Artificial intelligence has undoubtedly taken over the digital art scene. It creates paintings at the click of a button, composes music effortlessly, and even helps you write all from a simple command. This powerful technology has captivated millions of artists from all backgrounds, and for good reason.
Just a few years before AI giants like OpenAI and Google Cloud AI began taking the world by storm, instantly generated art was mostly unheard of, but now, you need barely any skill to make a few artworks yourself. There is also an opportunity in the AI space for advanced artists, as they can use this technology to plow through all of the laborious work in designing the next great art of the world.
Of the most acclaimed AI platforms in the world, OpenAI's DALL-E is by far the most intricate software out of all of them in terms of generating images. Built with the cutting-edge GPT language model and a powerful VQ-VAE-2 autoencoder, DALL-E seamlessly creates high-quality art while continuously training itself to produce better and better outputs based on your text inputs. Its data models help it understand complex prompts (and respond to them) and associate the details of these prompts with the images that it generates.
Language models and autoencoders are a few of the countless data models that teach AI how to complete their given tasks. For instance, autoencoders are like synthesizers that shrink down information to expand back out, using an encoder, a compressed representation, a decoder, and a training system to improve its function.
Imagine you have a playlist of songs, and the encoder looks at them and figures out the key features and trends of each song. The encoder then writes down a small list of these characteristics for each song, a compressed representation of the data. This list is much shorter than describing each song in detail. Now, we have the shrunken list, and the decoder takes this list and tries to reproduce the original songs based on that list. During training, the system keeps adjusting how it encodes and decodes until it becomes good at recreating the songs accurately.
DALL-E isn't the only pioneer in digital art, as Midjourney, Stable Diffusion, Beatoven, and other AI software are becoming more and more capable at every passing moment, continuing to grow through ingenious data models, like auto-encoders, for example. AI outputs are constantly being refined as the technology emulates the best elements of all types of art.
You can create nearly any digital art within your heart's desire, whether you love classical art, romantic art, abstract art, pixel art, poems, or even music! Lately, AI has been used by artists and creators alike, which helped AI become widely popular not only in the art scene but in the general online scene.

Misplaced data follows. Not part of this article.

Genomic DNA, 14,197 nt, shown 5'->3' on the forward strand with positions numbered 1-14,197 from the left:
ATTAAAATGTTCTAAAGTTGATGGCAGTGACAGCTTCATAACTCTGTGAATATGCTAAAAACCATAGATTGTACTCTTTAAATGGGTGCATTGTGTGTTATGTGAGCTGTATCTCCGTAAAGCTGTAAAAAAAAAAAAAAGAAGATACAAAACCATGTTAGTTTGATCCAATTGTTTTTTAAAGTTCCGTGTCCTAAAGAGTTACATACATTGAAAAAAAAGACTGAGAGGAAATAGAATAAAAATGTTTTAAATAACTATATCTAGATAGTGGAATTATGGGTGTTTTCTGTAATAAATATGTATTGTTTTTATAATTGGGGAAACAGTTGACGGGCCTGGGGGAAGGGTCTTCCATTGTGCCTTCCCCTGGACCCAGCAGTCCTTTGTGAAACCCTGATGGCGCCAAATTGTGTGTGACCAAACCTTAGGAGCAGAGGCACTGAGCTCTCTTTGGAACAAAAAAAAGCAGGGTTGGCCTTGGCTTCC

However, despite AI's remarkable accolades, human artists will not be replaced nor outclassed, no matter how many times advanced AI may re-design itself. There is a fundamental of art that every artist (or any highly creative individual) is subconsciously aware of. AI can synthesize the elements of the finest art in history but cannot replicate human creativity.
The irreplaceable value of humanity's creativity comes from intertwining our logical and emotional consciousness. The complex physiological and cognitive processes within our plastic brain drive every single step we take, whether it is the thrill you feel when listening to your favorite music, the mental stimulation you experience as you're in a museum of abstract art, or even the stress you undergo as you try and understand a World War II propaganda poster.
As humans, every micro-interaction with art and the world develops our unique subjectivity. Art became such an integral part of humanity because of our burning desire to express that subjectivity in different ways, all from the foundation of a unique consciousness that cannot be copied. Artificial intelligence is powerful, but its source of strength comes from the data it is trained by. Some AI robots are built to mimic the emotions of any given person, and they can most definitely use autoencoding to mimic the style of Leonardo da Vinci, but it won't rival his creativity.
Each brushstroke that da Vinci placed on his canvas was stimulated by his human thought process, allowing him to assign a uniquely human, subjective meaning to his creations, bringing da Vinci himself to life. AI cannot even fathom such a thing as humans can, and it most likely won't be able to any time soon.
Though AI has a one major flaw, it's not bad for it to be that way. Artificial intelligence has the superpower of completing valuable work at an unreal level of speed, all without fatigue. It can also create somewhat okay artwork for anyone to share, helping even unskilled creators express their imagination.